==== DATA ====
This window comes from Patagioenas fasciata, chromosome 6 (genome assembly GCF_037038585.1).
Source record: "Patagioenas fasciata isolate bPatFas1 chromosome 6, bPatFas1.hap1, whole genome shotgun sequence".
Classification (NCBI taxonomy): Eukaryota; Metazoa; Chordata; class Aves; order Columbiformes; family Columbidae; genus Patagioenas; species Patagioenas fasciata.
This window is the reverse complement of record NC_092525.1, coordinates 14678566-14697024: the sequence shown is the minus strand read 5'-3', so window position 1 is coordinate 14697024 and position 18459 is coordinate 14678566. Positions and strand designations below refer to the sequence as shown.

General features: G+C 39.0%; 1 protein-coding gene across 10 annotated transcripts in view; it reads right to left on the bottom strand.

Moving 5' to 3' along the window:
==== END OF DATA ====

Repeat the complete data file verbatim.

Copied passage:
This window comes from Patagioenas fasciata, chromosome 6 (genome assembly GCF_037038585.1).
Source record: "Patagioenas fasciata isolate bPatFas1 chromosome 6, bPatFas1.hap1, whole genome shotgun sequence".
Classification (NCBI taxonomy): Eukaryota; Metazoa; Chordata; class Aves; order Columbiformes; family Columbidae; genus Patagioenas; species Patagioenas fasciata.
This window is the reverse complement of record NC_092525.1, coordinates 14678566-14697024: the sequence shown is the minus strand read 5'-3', so window position 1 is coordinate 14697024 and position 18459 is coordinate 14678566. Positions and strand designations below refer to the sequence as shown.

General features: G+C 39.0%; 1 protein-coding gene across 10 annotated transcripts in view; it reads right to left on the bottom strand.

Moving 5' to 3' along the window: